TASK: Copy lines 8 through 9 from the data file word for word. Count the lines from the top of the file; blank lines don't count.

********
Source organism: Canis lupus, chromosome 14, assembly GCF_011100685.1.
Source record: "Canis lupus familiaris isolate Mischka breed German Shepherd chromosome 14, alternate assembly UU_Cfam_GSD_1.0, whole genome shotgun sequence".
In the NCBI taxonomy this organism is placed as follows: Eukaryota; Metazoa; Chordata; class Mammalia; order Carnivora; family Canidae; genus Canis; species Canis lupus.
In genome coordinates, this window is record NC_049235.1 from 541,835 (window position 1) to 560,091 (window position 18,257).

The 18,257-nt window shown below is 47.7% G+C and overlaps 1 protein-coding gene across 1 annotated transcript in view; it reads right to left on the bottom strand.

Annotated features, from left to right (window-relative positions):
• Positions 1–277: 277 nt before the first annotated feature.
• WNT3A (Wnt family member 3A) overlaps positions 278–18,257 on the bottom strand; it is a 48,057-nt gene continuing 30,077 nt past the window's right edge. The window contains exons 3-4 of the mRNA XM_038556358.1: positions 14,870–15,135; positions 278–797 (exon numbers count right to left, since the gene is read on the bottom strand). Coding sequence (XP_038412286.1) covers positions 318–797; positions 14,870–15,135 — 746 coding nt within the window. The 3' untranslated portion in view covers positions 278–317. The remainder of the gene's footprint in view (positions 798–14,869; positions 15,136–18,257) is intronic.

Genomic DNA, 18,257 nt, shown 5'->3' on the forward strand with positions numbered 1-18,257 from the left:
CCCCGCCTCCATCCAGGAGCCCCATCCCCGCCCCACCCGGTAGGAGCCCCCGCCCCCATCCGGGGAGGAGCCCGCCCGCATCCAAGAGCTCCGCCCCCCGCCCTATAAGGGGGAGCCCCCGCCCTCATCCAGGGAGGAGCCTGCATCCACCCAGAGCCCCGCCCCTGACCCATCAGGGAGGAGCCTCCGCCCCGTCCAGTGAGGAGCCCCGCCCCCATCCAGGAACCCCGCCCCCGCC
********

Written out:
• WNT3A (Wnt family member 3A) overlaps positions 278–18,257 on the bottom strand; it is a 48,057-nt gene continuing 30,077 nt past the window's right edge. The window contains exons 3-4 of the mRNA XM_038556358.1: positions 14,870–15,135; positions 278–797 (exon numbers count right to left, since the gene is read on the bottom strand). Coding sequence (XP_038412286.1) covers positions 318–797; positions 14,870–15,135 — 746 coding nt within the window. The 3' untranslated portion in view covers positions 278–317. The remainder of the gene's footprint in view (positions 798–14,869; positions 15,136–18,257) is intronic.

Genomic DNA, 18,257 nt, shown 5'->3' on the forward strand with positions numbered 1-18,257 from the left: